Outbreak alert: Salmonella in U.S. raw turkey, Australian spring rolls

There are a few Salmonella-related news items this week, and here’s the latest on some of the bigger stories.

Raw turkey

A multistate outbreak of multidrug-resistant Salmonella tied to raw turkey products has expanded, said the U.S. Centers for Disease Control and Prevention (CDC) last week.

A total of 279 people have been infected with the outbreak strain as of Feb. 13 — 63 more than had been reported in the last official update back in December. At least 107 people have been hospitalized, and one person has died. The strain has been reported in 41 states and the District of Columbia, and may have spread into Canada.

The ongoing investigation has found that infected people had reported eating different brands and types of turkey products purchased from many different vendors. The outbreak strain has been found in many raw turkey products, including pet food, and in live turkeys, indicating it might be widespread in the turkey industry.

Turkey producers are working with the CDC and Department of Agriculture to reduce Salmonella contamination.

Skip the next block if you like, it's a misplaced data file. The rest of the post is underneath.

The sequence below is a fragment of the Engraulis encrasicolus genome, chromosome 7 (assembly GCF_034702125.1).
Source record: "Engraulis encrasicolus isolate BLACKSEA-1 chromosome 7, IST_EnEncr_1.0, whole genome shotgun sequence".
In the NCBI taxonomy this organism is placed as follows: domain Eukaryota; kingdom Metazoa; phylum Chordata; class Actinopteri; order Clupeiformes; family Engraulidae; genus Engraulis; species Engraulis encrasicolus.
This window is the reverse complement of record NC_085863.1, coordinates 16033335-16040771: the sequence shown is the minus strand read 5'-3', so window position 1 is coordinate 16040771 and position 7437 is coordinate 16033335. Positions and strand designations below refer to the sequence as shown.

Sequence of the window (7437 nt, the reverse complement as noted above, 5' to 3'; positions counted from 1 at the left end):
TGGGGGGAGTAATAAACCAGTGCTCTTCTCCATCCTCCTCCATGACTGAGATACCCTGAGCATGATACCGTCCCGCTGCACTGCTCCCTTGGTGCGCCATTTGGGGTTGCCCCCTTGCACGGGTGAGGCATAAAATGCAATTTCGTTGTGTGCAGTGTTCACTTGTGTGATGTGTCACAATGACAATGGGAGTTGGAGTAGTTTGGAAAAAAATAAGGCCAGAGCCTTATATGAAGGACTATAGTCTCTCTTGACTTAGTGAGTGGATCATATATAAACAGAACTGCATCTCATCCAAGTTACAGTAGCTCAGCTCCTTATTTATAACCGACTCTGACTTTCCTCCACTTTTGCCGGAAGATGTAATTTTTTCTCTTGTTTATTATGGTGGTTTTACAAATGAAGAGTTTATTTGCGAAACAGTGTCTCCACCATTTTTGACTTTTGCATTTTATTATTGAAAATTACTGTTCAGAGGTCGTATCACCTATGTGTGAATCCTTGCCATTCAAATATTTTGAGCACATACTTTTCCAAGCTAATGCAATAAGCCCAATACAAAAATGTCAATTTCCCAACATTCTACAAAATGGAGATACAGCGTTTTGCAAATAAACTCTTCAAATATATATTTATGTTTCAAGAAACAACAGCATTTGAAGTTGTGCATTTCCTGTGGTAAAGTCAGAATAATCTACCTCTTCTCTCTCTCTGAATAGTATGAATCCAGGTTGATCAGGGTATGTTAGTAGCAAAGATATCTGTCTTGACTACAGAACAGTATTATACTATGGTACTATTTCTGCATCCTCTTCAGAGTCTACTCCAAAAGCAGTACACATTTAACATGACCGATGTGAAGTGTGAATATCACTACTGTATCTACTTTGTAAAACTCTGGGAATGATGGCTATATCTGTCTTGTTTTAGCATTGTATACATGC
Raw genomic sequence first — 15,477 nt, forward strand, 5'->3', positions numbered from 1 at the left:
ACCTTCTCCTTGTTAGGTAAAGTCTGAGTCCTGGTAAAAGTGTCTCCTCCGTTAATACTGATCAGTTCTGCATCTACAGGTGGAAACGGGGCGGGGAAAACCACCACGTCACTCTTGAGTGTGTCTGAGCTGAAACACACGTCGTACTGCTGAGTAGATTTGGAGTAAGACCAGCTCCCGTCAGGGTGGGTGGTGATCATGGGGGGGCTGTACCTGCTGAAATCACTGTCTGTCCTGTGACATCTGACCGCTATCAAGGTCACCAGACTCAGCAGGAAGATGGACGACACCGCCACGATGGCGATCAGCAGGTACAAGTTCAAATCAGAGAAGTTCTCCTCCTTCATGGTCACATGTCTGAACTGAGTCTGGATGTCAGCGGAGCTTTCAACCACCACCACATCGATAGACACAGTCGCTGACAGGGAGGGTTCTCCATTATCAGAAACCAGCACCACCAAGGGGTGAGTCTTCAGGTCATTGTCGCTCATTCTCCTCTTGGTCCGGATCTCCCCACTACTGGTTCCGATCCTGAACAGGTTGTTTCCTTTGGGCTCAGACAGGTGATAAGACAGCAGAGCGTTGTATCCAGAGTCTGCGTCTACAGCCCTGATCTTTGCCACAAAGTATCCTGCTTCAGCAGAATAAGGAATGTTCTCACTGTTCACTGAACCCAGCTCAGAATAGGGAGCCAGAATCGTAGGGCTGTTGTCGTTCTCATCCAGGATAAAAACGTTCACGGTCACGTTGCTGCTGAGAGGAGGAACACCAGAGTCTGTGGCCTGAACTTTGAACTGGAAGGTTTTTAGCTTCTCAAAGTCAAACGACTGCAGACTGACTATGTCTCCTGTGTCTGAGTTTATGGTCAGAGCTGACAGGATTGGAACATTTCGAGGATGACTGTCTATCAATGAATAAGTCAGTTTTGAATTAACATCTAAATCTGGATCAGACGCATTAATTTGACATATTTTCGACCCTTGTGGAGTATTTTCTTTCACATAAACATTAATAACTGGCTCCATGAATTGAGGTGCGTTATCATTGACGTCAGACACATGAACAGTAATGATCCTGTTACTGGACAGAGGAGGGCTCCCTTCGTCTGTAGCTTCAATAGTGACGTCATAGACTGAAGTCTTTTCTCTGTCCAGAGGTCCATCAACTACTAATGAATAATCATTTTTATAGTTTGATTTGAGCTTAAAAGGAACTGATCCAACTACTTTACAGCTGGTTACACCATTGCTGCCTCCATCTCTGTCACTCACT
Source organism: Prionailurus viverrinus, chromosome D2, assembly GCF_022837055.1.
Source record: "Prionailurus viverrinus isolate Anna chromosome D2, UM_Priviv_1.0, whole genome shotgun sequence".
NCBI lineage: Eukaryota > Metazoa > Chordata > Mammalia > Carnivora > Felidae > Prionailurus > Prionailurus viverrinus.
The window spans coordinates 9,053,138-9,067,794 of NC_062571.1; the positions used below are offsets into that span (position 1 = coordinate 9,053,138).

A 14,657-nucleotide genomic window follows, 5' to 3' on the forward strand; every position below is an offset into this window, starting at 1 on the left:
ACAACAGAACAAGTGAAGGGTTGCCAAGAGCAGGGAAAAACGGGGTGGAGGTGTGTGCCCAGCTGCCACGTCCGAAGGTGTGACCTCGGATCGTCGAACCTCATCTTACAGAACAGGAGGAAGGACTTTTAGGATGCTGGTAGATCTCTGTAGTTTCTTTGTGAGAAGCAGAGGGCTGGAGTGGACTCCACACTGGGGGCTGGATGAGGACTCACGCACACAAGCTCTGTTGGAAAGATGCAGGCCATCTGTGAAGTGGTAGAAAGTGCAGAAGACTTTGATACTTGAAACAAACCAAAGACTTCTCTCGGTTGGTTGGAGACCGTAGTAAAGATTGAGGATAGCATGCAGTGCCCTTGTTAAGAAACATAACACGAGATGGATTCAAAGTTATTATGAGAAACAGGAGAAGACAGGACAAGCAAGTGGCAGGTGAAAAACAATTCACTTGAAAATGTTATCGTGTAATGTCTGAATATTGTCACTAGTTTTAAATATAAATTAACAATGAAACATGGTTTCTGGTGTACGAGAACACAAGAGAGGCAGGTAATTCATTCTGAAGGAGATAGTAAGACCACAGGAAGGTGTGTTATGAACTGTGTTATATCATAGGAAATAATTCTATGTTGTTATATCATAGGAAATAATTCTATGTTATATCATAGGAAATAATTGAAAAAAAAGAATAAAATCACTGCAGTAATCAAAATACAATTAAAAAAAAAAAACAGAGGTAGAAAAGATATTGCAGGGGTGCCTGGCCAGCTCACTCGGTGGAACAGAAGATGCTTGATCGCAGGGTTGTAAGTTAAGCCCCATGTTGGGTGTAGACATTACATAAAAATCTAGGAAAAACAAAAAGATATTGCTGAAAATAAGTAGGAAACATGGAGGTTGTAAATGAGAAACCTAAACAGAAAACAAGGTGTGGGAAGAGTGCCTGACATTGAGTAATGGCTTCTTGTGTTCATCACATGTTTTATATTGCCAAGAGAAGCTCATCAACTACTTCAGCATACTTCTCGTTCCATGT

Spring rolls

A reported nine people have been hospitalized in Australia due to a Salmonella outbreak associated with raw egg butter, pate or barbecue pork ingredients.

At least 11 people have been sickened in the outbreak, which has been traced back to spring rolls, otherwise known as Vietnamese rolls, from three bakeries located in South Australia.

Health authorities are working with the bakeries to improve conditions.

“Food and environmental samples have been collected from all stores, and results will assist in identifying the source of the contamination,” said South Australia Health’s Dr. Nicola Spurrier. “Cleaning and sanitizing procedures will have also been assessed and improved, and will continue to be monitored.”

The bakeries have agreed to stop using the suspected ingredients in their spring rolls, and an investigation has been launched to find out which ingredient is responsible for the infections.

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